The myth and reality of Afghan-owned peace process

Ownership of the peace process by Taliban and other stakeholders is the only way to give people a break from bloodshed

Dr Moonis Ahmar September 17, 2020
The writer is former Dean Faculty of Social Sciences, University of Karachi and can be reached at


The so-called Afghan peace process has reached an interesting phase with the opening of the Doha talks between warring Afghan factions. Participated by the concerned stakeholders including the United States, Pakistan, China as well as representatives of the Taliban and the Afghan government, Doha talks focused on issues which, for decades, have been a cause of war, violence, terrorism and political polarisation in Afghanistan.

What is the Afghan-owned peace process and to what extent is it a myth or reality? How can the four-point peace proposal presented by Pakistan’s Foreign Minister help the process of peace and stability in Afghanistan? Why do the Taliban still insist on introducing their version of sharia and how is their non-compliance with democracy and political pluralism a non-starter of the peace process? These are questions which are raised in the context of the prevailing peace talks on Afghanistan.

The four-point peace plan presented by Pakistan addresses the core of conflicts in that unfortunate country which has been mired in violence, terrorism and political and socio-economic predicament since 1973. Foreign Minister Shah Mahmood Qureshi has suggested that one should learn lessons from the bitterness of the past faced by Afghanistan. His last three points focused on economic engagement, reconstruction and a time-bound return of refugees. Taliban political office director Mullah Baradar called for an Islamic system in Afghanistan and assured the world of a peaceful and prosperous life for the Afghans while Abdullah Abdullah, the Afghan Peace Council chief, called for adhering to democracy, the Constitution, freedom of speech, rights of women and minorities, rule of law, and civil and political rights. He asserted, “We call for a humanitarian ceasefire. The declaration of humanitarian ceasefire will enable humanitarian aid and development programmes to reach all parts of Afghanistan and benefit our people.”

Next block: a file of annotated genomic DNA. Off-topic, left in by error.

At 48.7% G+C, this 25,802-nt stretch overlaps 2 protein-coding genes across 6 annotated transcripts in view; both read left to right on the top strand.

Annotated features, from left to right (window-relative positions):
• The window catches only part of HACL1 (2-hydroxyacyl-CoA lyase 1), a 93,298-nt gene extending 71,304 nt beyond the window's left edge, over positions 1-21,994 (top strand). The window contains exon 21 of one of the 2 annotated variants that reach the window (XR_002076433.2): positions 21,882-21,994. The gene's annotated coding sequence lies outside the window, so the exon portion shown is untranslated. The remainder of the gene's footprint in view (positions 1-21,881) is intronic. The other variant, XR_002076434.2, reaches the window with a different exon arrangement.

US Secretary of State Mike Pompeo, whose country has a key role in the Afghan peace process, is confident that following the February 29 agreement with the Taliban, the US will scale down its forces to 4,500 by October this year. Such a reduction will be in sharp contrast with the surge of American forces in Afghanistan which had totalled 100,000 in 2011. Yet, the US intends to maintain its strategic presence in Afghanistan despite considerable withdrawal of its forces unlike abandoning the country after the signing of the Geneva Accords on April 14, 1988.

The Doha talks on Afghanistan which were to commence in March were derailed because of a deadlock between the Afghan government and the Taliban on the release of thousands of Taliban prisoners. It was only after a breakthrough between the Taliban and the Kabul regime on that contentious issue that the intra-Afghan talks began on September 12. Since the withdrawal of Soviet forces from Afghanistan in February 1989, and the outbreak of civil war leading to the seizure of power by the Taliban in September 1996, the absence of an Afghan-owned peace process galvanised violence and bloodshed in the country.

The occupation of Afghanistan by US-led coalition forces in October 2001 and the transformation of the Afghan conflict reflected the failure of Afghan stakeholders to start the process of dialogue. Given the complicated geographical location of Afghanistan and the lack of ownership by Afghans, violence and terrorism continued which not only deepened conflict fatigue but also compelled the Taliban and the Afghan regime to unleash the process of dialogue.